This is part 2 of my travel report from Berlin (here is part 1 if you missed it). There are quite a few memorials in Berlin. You have those for the Berlin wall, the war, and of course the memorials for the holocaust. In Berlin the holocaust memorial (see below) is designed by architect Peter Eisenman and engineer Buro Happold. It consists of a 19,000 m2 (4.7-acre) site covered with 2,711 concrete slabs (stelae), arranged in a grid pattern on a sloping field. According to Eisenman’s project text, the stelae are designed to produce an uneasy, confusing atmosphere, and the whole sculpture aims to represent a supposedly ordered system that has lost touch with human reason.
Not so long ago I read an interesting reflection on what a memorial should be (as a result of seeing the Miami Beach Holocaust memorial). Should it shock you? Move you? Remind you? Stop you in your tracks? There is a very interesting discussion on that topic here.
The Berlin memorial certainly does not shock but let’s you reflect and remember. I thought it an impressive memorial that is certainly very photogenic.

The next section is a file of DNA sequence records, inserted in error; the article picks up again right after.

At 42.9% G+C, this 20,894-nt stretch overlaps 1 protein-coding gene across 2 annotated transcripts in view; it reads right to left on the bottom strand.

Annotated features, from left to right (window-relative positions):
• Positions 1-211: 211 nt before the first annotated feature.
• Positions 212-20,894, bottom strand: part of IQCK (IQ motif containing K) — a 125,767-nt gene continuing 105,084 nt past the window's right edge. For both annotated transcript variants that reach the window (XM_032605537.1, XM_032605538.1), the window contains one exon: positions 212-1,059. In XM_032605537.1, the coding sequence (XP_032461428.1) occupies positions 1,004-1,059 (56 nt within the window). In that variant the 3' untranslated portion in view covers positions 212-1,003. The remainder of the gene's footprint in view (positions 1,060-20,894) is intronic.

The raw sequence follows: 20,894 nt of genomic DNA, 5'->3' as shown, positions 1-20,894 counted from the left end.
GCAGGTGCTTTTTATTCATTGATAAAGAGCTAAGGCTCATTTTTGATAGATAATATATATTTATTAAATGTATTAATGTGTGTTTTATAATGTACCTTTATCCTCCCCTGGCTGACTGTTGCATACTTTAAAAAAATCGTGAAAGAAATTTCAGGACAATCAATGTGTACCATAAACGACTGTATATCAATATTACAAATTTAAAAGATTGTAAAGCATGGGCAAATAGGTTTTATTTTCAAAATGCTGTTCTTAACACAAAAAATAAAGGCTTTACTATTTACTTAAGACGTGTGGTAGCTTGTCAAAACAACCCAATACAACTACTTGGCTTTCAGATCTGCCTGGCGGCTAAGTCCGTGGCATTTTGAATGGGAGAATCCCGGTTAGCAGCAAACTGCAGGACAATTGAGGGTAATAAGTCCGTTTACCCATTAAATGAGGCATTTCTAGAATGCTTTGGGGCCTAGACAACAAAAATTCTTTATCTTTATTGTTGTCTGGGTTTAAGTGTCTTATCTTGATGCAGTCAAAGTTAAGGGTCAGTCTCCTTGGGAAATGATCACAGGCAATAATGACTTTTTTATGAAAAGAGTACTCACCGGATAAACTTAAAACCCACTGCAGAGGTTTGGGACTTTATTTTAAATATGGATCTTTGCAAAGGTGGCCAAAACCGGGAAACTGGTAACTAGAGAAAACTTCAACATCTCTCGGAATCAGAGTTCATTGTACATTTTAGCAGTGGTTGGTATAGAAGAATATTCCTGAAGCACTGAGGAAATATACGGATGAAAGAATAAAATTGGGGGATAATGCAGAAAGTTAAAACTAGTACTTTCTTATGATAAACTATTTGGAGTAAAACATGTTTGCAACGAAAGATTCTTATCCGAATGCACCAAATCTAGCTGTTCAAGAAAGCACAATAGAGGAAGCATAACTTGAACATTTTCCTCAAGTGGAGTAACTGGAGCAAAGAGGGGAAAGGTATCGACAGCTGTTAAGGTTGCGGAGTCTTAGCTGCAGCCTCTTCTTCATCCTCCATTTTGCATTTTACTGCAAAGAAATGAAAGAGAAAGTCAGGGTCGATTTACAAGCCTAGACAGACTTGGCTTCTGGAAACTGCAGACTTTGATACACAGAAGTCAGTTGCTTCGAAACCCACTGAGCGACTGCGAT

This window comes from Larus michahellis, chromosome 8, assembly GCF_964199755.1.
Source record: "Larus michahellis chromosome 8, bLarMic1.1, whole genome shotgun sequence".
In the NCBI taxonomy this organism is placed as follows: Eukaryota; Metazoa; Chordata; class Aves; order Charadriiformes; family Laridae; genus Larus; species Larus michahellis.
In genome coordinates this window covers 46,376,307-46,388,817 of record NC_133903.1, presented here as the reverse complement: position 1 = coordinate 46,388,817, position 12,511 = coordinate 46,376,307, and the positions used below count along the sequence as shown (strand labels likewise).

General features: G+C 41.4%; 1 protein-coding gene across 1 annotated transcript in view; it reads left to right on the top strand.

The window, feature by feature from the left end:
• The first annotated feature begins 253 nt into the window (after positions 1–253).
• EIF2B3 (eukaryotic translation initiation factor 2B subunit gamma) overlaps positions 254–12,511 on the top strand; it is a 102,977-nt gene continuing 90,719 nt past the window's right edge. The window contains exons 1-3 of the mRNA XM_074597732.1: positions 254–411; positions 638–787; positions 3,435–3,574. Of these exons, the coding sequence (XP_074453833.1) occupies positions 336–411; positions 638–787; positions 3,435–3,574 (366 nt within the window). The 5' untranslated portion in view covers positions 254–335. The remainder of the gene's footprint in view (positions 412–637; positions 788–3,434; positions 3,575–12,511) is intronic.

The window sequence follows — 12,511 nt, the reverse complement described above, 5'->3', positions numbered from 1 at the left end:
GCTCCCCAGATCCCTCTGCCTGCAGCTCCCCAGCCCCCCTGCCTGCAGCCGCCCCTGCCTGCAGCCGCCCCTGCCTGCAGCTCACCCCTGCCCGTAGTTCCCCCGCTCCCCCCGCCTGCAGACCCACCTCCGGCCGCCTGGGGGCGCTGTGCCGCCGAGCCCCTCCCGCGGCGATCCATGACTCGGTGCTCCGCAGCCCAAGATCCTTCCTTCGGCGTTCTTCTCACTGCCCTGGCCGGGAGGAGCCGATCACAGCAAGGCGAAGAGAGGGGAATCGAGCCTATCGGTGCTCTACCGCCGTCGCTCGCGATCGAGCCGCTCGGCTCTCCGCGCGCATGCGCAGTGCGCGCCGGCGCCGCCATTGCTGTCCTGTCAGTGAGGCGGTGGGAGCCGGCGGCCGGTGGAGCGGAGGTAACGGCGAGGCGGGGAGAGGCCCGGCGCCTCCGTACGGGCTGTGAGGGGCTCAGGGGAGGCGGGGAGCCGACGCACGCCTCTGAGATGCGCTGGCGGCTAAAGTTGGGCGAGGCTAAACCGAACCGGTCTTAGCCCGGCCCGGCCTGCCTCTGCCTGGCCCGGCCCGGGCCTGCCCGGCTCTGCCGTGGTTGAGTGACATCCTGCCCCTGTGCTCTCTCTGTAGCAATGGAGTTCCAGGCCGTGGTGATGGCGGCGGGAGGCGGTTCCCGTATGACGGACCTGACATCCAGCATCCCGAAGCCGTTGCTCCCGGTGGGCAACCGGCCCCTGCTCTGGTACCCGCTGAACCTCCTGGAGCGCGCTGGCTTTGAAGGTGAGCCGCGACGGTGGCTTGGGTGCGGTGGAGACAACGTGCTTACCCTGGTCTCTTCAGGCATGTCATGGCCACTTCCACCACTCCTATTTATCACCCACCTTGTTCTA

An iconic Berlin landmark is the Brandenburger Gate. Is a former city gate, rebuilt in the late 18th century as a neoclassical triumphal arch, and now one of the most well-known landmarks of Germany. It’s an impressive site as it leads to a vast area and road that is also the start of one of the main streets in Berlin: Unter den Linden.
A great place to highlight Saskia’s outfit for the day: new printed trousers featuring orange combined with a plain white top and new sandals.
Clearly it’s also one of the main tourist attractions too!
This human statue made life easy for himself by acquiring a pose on the ground.
The Deutsche Bundestag (parliament house), also an impressive building.
Berlin’s river The Spree crosses the city.
Again with a combination of new and old buildings.
I had a lovely few days in Berlin, where I acquired a few basics and one pair of out of this world standout shoes. You will just need to be patient to see those…